light bulbs : LUSENET : Wiring for DCC : One Thread

Hey gang.

2nd question... I am wiring half of my yard as a sub bus, and using the diagrams in your track wiring section. I am using the terminal block method. In order to test the wiring and the light bulb, I applied a 14 vdc power supply to the bus, and then deliberately shorted the track. The light doesn't light much, in fact it just begins to glow, when my aligator clips are getting pretty warm. Any ideas on what might be going on? The power supply is a 7.5 amp supply, and it doesn't even flicker when the short is applied. Seems odd to me.

-- John Hartline (, October 29, 2004



It sounds like you have too much resistance between your power supply and where you applied the short. I don't know why you are using a power supply instead of your booster. Go ahead and use your booster. It was designed to shut down when there is a short. YOu won't hurt it.

So look for any reason to have too high resistance. You didn't wire your layout with 24 AWG wire, did you? Do you have 2 or more bulbs in series with your track? Otherwise, look for poor connections.

-- Allan Gartner (, October 30, 2004.


It sounds like you have heavy enough wire and also it sounds like you have done a good job wiring the layout. Using your typical ohm meter, the wiring job you have done should not read any more than a few tenths of an ohm at most.

It also sounds like you have a serious enough resistance problem that you should be able to measure it. Your problem will probably read a couple of ohms.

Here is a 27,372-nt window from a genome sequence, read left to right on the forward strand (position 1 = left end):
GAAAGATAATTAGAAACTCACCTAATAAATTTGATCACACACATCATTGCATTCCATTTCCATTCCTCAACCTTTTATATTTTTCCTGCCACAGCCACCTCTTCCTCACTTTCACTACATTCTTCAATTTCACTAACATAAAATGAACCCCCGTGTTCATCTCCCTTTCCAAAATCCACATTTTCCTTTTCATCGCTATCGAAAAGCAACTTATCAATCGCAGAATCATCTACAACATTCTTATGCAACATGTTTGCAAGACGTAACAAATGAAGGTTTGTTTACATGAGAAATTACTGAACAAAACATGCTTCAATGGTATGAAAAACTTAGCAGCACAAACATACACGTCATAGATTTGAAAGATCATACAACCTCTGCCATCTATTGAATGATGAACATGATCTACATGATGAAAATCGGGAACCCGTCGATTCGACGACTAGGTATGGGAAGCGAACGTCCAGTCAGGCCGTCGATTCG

Do this. Disconnect your power supply. Place a jumper across your light bulb to short it out. You are about to look for "high" resistance and you don't need to be reading the bulb and have it give you false readings.

Attach a lead from your ohm meter to ONE of the power supply/booster leads. Take the other meter lead and check the corresponding rail. If you read a couple of ohms, start working back to your other meter lead connection.

If you get a good, low resistance reading, check the other lead from your booster to the other rail.

-- Allan Gartner (, October 30, 2004.


It sounds like you have one of your set of feeders bypassing the bulb. So when you slide the joiner to join both rails, the bulb is not able to work as it should.

Why does the bulb work at all? Because you are getting a very poor electrical connection through the joiner. Let this be a lesson to all, do not trust joiners to provide a good electrical connection!

-- Allan Gartner (, October 30, 2004.

Hi John

If using your power supply, measure the voltage across the lamp and if not approx 12 volts DC then you have a problem with wiring. With the short applied and the light globe illuminated, measure voltage drop across ALL wiring lengths, one section at a time, and track joiners until you find the one with the highest voltage reading. This is the culprit to the fact that the light is not on bright. You could use your DCC booster and use a DCC volmeter or just use a multimeter set on AC and make voltage comparissons.


-- Marcus Ammann (, October 31, 2004.


Rereading your question, your problem is the aligator clips. If you are using an 1156 lamp, about 2 amps current draw, your aligator clips should not get hot. Heat is a high resistance. Change clips, solder leads to terminal block or use better termination. A short at the track does not necessarily mean a short to the power supply (or booster) All wiring, terminations, clips etc are in SERIES with the short and all of these impact on the TOTAL current flowing in the circuit. Remember Ohms Law is I (amps) = E (volts) divided by R (resistance). Another way of saying it is, current in circuit is determined by voltage applied and the resistance of the components.

-- Marcus Ammann (, November 18, 2004.

Moderation questions? read the FAQ